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The European Automobile Manufacturers’ Association or ACEA reported a 6.5% fall in car sales to 1.06 million units in April as consumers stayed away from showrooms in a weak economy triggered by the sovereign-debt crisis in the Euro-zone.
Most of the major markets recorded a double-digit fall in new car registrations in the continent during the month, except Germany and U.K.
Sales in Italy dipped 18% to 129,663 vehicles, Spain plunged 22% to 56,250 units and France slid 1.9% to 166,552 units. However, sales in Germany scaled up 2.9% to 274,066 units and in U.K. rose 3.3% to 142,322 units.
All the major automakers except Daimler AG (DDAIF) and Bayerische Motoren Werke AG (“BMW”), posted declines in sales. Both Daimler and BMW benefited from higher sales of premium brands in Germany.
Among the U.S. automakers, General Motors Company (GM - Analyst Report) posted an 11.1% fall in sales to 85,493 units, driven by lower Opel/Vauxhall (16.9%) and GM brand (50%) sales while Ford Motor Co. (F - Analyst Report) saw an 8.3% drop in sales to 79,223 units.
Among the Japanese automakers, Toyota Motor Corp.’s (TM - Analyst Report) sales ebbed 13.2% to 41,259 units and Nissan Motor Co. (NSANY) sales shrank 19.5% to 29,719 units. However, Korean automaker Hyundai Motor Co. (HYMLF) saw a 1.3% rise in sales to 35,977 units.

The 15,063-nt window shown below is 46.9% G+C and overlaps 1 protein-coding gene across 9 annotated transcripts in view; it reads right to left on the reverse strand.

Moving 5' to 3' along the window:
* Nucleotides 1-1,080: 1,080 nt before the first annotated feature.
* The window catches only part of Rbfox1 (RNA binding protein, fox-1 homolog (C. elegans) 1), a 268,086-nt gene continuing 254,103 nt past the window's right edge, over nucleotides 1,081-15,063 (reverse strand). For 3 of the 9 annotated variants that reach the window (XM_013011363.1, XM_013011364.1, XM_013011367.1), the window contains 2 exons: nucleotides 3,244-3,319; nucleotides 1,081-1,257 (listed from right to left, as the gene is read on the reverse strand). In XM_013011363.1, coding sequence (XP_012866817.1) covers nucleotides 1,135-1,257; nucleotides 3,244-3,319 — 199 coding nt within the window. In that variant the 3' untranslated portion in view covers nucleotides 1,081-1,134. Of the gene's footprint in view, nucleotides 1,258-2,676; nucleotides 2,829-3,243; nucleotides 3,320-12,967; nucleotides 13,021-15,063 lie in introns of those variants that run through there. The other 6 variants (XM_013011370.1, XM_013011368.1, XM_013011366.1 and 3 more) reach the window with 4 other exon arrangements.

In Europe, the top automaker Volkswagen AG (VLKAY) reported a 5.2% decline in sales to 261,571 units driven by lower sales of the namesake brand (8.4%) and Seat brand (22.4%). However, both of its Audi and Skoda brands did well during the month with 4.4% and 4% rise in sales, respectively.
The second biggest Paris-based carmaker PSA Group (PEUGY) revealed a marginal 258 units fall in sales to 132,466 units due to a 4% decrease in Peugeot brand sales.
Meanwhile, the third largest automaker, Renault Group, saw a 15.1% decline in sales to 89,724 units. The company’s CEO, Carlos Ghosn, stated that automakers in Europe will continue to suffer if the government doesn’t allow them to restructure and downsize workforce. Sales at Fiat Group (FIATY) tumbled 11.3% to 75,462 units driven by lower sales of the namesake brand (10.9%) and Alfa Romeo (31.3%).
However, sales at the world’s largest luxury carmaker BMW rose 2.6% to 68,334 units while sales at Daimler grew 1.1% to 56,677 vehicles. The improvement in sales was led by strong demand for their premium luxury lineups such as BMW brand and Mercedes-Benz.
Automakers are still concerned about car sales in Europe in the near term due to the continuous negative impact (such as lower consumer confidence) from the debt crisis. Some automakers have projected that the European auto market will shrink 5% in 2012.
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